The H-3 classification applies to aliens (beneficiaries) coming temporarily to the U.S. on a visa to participate in a training program (i.e., internship visa, trainee visa). There are general H-3 beneficiaries, and those coming for a special education training.

The petitioning employer or sponsor must demonstrate that:

  • Proposed training is not available in the beneficiary’s home country;
  • Beneficiary will not be placed in a positionwhich is in the normal operation of the business, and in which citizens and resident alien workers are regularly employed;
  • Beneficiary will not be productively employed except as incidental to training;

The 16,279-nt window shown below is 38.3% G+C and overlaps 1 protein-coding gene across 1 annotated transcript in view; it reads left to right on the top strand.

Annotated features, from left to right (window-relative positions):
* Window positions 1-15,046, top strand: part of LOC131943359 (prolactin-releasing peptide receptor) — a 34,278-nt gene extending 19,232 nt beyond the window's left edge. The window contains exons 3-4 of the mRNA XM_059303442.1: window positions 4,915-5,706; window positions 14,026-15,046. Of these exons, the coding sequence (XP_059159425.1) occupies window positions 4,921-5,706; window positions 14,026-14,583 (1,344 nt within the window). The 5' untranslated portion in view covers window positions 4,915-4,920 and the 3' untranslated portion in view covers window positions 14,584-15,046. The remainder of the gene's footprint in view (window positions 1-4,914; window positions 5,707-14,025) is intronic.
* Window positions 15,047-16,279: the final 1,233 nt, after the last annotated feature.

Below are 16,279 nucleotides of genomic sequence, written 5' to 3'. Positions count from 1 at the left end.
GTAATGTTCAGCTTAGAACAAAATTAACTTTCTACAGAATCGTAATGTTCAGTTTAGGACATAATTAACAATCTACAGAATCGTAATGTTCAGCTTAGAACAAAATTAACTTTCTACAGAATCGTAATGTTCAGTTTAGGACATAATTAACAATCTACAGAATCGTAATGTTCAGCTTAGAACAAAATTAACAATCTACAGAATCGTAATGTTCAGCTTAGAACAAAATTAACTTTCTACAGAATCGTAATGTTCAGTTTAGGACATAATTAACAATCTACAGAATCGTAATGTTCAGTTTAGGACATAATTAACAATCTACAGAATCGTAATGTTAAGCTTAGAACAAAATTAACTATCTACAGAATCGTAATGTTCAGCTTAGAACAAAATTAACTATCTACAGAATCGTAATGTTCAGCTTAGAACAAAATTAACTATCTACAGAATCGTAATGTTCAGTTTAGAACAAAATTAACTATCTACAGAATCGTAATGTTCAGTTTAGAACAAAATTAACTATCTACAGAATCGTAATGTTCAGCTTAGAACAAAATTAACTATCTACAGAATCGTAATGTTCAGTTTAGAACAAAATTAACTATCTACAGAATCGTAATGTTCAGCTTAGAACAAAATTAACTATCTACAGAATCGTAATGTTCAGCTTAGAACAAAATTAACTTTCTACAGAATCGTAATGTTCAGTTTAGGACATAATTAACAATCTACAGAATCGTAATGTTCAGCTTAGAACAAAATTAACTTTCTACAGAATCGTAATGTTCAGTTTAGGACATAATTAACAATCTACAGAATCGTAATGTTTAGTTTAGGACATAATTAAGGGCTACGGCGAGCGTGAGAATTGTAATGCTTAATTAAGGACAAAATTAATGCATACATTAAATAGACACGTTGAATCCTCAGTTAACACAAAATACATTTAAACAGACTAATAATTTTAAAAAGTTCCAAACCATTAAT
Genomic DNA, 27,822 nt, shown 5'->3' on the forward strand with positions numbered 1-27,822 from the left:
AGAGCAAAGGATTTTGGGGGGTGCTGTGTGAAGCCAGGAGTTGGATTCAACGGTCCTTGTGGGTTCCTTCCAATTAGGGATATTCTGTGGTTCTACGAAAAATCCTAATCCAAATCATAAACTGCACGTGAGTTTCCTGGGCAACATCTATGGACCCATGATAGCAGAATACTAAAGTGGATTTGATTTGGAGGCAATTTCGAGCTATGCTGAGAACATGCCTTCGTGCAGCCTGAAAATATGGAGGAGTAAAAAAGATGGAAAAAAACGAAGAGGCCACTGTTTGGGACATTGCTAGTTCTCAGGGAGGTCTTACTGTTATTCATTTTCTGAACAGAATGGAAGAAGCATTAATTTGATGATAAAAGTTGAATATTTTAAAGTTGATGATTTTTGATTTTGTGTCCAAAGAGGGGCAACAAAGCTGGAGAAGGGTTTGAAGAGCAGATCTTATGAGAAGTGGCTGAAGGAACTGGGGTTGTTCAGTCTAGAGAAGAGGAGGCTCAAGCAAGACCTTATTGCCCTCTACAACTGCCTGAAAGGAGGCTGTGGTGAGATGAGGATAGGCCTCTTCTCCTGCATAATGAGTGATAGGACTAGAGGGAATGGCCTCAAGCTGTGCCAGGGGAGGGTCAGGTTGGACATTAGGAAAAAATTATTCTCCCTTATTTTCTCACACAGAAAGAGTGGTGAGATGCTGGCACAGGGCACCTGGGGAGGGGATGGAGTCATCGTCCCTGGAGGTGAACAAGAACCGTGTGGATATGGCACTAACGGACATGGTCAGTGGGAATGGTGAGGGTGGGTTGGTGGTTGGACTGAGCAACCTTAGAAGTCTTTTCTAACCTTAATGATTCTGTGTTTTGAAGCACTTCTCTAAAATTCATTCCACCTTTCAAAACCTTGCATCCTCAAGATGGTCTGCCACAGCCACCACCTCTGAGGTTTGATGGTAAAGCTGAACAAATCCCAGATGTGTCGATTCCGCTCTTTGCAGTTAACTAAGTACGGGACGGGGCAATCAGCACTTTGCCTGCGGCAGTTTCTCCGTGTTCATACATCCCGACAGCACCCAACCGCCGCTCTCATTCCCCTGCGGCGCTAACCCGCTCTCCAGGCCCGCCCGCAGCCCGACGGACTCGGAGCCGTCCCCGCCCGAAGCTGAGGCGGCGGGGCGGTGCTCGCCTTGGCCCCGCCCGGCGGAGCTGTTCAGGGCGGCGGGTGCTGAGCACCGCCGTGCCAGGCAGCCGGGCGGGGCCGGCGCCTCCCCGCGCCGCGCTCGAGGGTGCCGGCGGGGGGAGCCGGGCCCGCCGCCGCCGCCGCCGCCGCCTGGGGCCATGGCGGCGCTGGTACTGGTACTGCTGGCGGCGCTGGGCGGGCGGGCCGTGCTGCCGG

• Training will benefit beneficiary in pursuing a career outside the U.S.

H-3 status is not appropriate for graduate education, including medical training, except under special circumstances, but applies to an alien coming temporarily to participate in a special education training program in the education of children with disabilities. There is a numerical limit (or “cap”) on the number of H-3 special education exchange visitors. No more than 50 applications may be approved in a fiscal year.

In order to obtain H-3 classification, the U.S. employer or organization must file a Petition for Nonimmigrant Worker demonstrating all the above mentionedrequirements.

If the petition is approved, the trainee may be allowed to remain in the United States for up to 2 years. If the trainee petition is approved for a special education exchange visitor, the trainee may remain in the United States for up to 18 months.

Tra inees’ spouses and children who are under the age of 21 may accompany them to the United States as H-4 nonimmigrants. However, H-4 nonimmigrants are not permitted to work in the United States.